Dir: Flavio Pedota
Star: Rubén Guevara, Leónidas Urbina, Magdiel González, Luca De Lima
This starts and finishes very solidly, but sags badly in the middle, offering us nothing we haven’t seen too often before from the zombie field. The trigger for the apocalypse here is a drug user who take desomorphine – the same drug which kicked things off in Escaping the Dead., earlier this month. Except here, the junkie is also infected with rabies, and it’s the cross-fertilization which is the problem. These critters aren’t hanging around, either. They’re such high-velocity zombies, they might as well be sponsored by Adidas. While the trouble starts in the city, the main protagonist is Dr. Adam Vargas (Guevara), a country doctor who recently lost his wife to cancer. Unfortunately, he just shipped his son Miguelito (De Lima) off to the grandparents. So when the apocalypse reaches his small town, he sets out on a perilous journey with his pal, Johnny (Urbina), to collect Miguelito. His previous work as a molecular researcher also has him answering a call to join a research group, desperately seeking a cure.
Which is where things get a bit dull, to be honest. The concept of a person making their way across a zombie-infested landscape to reunite with/rescue their family is such old hat these days, it could be worn by a pharaoh. Lots of running about, bolting of doors and whacking hungry infected people upside the head with blunt objects. Even if the Venezuelan countryside is quite scenic, that is not enough to get past the very strong feeling we’ve seen all of this before. You can almost tick off the zombie cliches as they appear, such as someone who is bitten, but waves it off as nothing. The humans who pose as much a threat as the infected. The army officer who goes power crazy. There are way too many elements here which passed their cinematic sell-by date about a decade ago.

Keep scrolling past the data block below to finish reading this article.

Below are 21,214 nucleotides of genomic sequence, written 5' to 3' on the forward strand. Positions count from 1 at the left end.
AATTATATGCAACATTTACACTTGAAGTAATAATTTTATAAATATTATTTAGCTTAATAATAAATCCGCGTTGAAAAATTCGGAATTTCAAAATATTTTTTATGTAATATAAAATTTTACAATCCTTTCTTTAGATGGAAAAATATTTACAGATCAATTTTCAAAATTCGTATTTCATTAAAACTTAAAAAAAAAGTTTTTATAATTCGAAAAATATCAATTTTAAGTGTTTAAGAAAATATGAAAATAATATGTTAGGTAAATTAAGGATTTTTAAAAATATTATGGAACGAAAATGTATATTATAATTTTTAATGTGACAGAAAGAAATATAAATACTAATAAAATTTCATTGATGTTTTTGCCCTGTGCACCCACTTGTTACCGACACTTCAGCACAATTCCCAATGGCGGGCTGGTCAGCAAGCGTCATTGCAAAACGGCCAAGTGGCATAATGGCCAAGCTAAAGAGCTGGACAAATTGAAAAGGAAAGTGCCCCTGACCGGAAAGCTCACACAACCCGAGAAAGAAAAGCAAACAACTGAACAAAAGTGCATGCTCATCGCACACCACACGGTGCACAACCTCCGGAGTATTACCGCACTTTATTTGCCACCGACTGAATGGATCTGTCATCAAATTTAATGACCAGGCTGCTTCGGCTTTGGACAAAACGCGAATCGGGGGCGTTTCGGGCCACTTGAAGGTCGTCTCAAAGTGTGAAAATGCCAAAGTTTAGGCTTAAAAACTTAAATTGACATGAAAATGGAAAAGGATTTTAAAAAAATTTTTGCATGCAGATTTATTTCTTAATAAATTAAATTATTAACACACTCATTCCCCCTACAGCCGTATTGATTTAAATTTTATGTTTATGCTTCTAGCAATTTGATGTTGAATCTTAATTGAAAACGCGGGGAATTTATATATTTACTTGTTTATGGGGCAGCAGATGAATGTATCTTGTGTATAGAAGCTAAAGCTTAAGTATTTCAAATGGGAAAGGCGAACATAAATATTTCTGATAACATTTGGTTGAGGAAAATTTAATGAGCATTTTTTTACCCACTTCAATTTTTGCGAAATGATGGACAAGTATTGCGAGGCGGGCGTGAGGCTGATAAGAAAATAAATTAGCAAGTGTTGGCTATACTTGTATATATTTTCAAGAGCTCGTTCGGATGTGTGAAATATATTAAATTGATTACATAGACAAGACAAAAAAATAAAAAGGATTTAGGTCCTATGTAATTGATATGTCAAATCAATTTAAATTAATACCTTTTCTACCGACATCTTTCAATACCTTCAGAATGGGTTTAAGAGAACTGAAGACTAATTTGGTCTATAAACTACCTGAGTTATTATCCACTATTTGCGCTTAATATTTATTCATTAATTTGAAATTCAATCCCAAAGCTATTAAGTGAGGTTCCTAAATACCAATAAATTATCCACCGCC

However, there is an aspect which does stop it from collapsing entirely. It’s the way the film acts as a metaphor for the collapse of Venezuelan society and its economy, under Presidents Chávez and Maduro. This is driven home during an end-credit sequence depicting the aftermath, with Venezuelan refugees flooding into other countries, and being treated with suspicion or worse. It’s a thread which runs throughout the film, such as Vargas making his way through a corpse-littered street, over which a billboard touts the revolution (top). From what I’ve read of the situation there, the makers probably didn’t need much set dressing to make the country look like a desolate wasteland. Interesting to see a horror movie with social criticism which isn’t of a liberal bent, basically posing the question “Socialism or zombies: which is worse?” Just a shame it wasn’t able to maintain this approach on a consistent basis, reverting to generic horror tropes instead of creating something potentially new for this well-trodden genre.
This review formed part of our October 2021 feature: 31 Countries of Horror.